Keywords: Corpus linguistics, frequency, grammatical collocations, L2 vocabulary learning, productive knowledge, proficiency, transparency.

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6 Absence of Developmental Change in Epenthetic Vowel Duration in Japanese Speakers’ English

Authors: Takayuki Konishi, Kakeru Yazawa, Mariko Kondo

Abstract:

This study examines developmental change in the production of epenthetic vowels by Japanese learners of English in relation to acquisition of L2 English speech rhythm. Seventy-two Japanese learners of English in the J-AESOP corpus were divided into lower- and higher-level learners according to their proficiency score and the frequency of vowel epenthesis. Three learners were excluded because no vowel epenthesis was observed in their utterances. The analysis of their read English speech data showed no statistical difference between lower- and higher-level learners, implying the absence of any developmental change in durations of epenthetic vowels. This result, together with the findings of previous studies, will be discussed in relation to the transfer of L1 phonology and manifestation of L2 English rhythm.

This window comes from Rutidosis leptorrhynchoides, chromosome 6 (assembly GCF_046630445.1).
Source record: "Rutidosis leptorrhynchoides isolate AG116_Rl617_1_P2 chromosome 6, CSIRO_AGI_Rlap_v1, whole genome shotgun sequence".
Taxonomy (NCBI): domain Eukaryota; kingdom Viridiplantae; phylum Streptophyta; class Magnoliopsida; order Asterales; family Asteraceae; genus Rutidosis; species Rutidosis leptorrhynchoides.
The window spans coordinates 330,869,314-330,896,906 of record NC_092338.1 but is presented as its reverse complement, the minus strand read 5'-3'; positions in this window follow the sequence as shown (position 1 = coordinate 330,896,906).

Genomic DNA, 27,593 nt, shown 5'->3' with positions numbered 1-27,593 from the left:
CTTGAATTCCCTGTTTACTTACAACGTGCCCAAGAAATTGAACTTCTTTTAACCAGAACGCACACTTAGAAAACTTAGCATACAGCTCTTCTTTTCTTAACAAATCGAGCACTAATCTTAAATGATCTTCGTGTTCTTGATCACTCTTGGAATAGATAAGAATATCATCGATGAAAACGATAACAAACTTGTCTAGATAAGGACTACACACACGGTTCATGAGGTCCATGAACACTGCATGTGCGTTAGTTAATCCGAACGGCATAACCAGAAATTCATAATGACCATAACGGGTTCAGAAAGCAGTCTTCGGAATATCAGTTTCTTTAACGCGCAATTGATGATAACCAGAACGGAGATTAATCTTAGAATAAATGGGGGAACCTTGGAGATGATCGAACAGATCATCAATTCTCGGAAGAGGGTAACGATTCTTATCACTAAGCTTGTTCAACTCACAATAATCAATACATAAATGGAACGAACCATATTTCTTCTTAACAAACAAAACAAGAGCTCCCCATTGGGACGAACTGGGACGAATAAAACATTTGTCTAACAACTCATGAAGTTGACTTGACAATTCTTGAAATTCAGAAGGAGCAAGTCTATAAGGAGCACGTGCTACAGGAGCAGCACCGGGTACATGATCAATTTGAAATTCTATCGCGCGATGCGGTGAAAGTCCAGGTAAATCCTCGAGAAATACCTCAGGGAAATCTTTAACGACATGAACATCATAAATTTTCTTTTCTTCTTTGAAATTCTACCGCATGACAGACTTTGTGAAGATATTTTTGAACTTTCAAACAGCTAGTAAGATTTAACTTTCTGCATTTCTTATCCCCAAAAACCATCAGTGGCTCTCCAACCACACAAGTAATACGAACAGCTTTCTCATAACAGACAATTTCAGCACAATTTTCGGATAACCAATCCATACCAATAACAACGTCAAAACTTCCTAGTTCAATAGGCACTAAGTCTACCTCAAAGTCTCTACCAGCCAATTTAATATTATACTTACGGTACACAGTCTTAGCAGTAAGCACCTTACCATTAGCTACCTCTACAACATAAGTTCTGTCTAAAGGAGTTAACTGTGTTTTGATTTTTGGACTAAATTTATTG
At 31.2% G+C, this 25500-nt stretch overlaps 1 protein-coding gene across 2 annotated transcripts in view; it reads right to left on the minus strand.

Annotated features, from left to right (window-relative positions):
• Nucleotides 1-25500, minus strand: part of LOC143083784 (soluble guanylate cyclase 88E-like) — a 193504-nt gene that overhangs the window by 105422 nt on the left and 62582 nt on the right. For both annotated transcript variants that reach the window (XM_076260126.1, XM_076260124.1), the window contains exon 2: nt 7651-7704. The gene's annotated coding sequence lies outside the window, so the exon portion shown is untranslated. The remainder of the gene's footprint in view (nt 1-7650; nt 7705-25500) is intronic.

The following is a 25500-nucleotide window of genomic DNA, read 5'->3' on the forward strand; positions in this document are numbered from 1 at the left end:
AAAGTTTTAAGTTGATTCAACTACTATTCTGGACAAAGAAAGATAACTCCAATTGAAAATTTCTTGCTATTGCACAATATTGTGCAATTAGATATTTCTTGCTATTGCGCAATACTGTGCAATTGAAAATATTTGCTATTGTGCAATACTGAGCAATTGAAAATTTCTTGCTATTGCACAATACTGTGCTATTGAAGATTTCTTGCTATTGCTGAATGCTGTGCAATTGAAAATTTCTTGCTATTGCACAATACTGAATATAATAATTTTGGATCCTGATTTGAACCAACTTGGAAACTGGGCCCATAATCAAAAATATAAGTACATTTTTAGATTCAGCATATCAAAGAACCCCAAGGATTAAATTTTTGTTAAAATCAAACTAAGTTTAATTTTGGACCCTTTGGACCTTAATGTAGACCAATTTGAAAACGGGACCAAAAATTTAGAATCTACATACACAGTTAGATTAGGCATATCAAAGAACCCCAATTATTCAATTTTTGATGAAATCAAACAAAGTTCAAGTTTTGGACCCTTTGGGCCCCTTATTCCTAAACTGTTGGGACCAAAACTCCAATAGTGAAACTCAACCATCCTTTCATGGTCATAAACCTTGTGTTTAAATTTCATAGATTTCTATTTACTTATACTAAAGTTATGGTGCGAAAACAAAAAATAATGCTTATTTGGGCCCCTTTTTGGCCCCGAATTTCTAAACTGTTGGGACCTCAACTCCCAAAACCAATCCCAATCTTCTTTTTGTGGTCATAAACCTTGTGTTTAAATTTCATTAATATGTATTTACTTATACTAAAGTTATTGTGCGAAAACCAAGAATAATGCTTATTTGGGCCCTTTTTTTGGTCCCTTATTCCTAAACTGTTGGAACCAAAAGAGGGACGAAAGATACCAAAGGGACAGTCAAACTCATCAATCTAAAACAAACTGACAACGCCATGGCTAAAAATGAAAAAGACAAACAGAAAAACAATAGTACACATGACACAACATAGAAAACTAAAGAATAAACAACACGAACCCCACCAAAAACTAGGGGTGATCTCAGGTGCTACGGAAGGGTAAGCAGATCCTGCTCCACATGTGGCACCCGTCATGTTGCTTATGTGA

Keywords: Vowel epenthesis, Japanese learners of English, L2 speech corpus, speech rhythm.

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5 Extraction of Temporal Relation by the Creation of Historical Natural Disaster Archive

Authors: Suguru Yoshioka, Seiichi Tani, Seinosuke Toda

Abstract: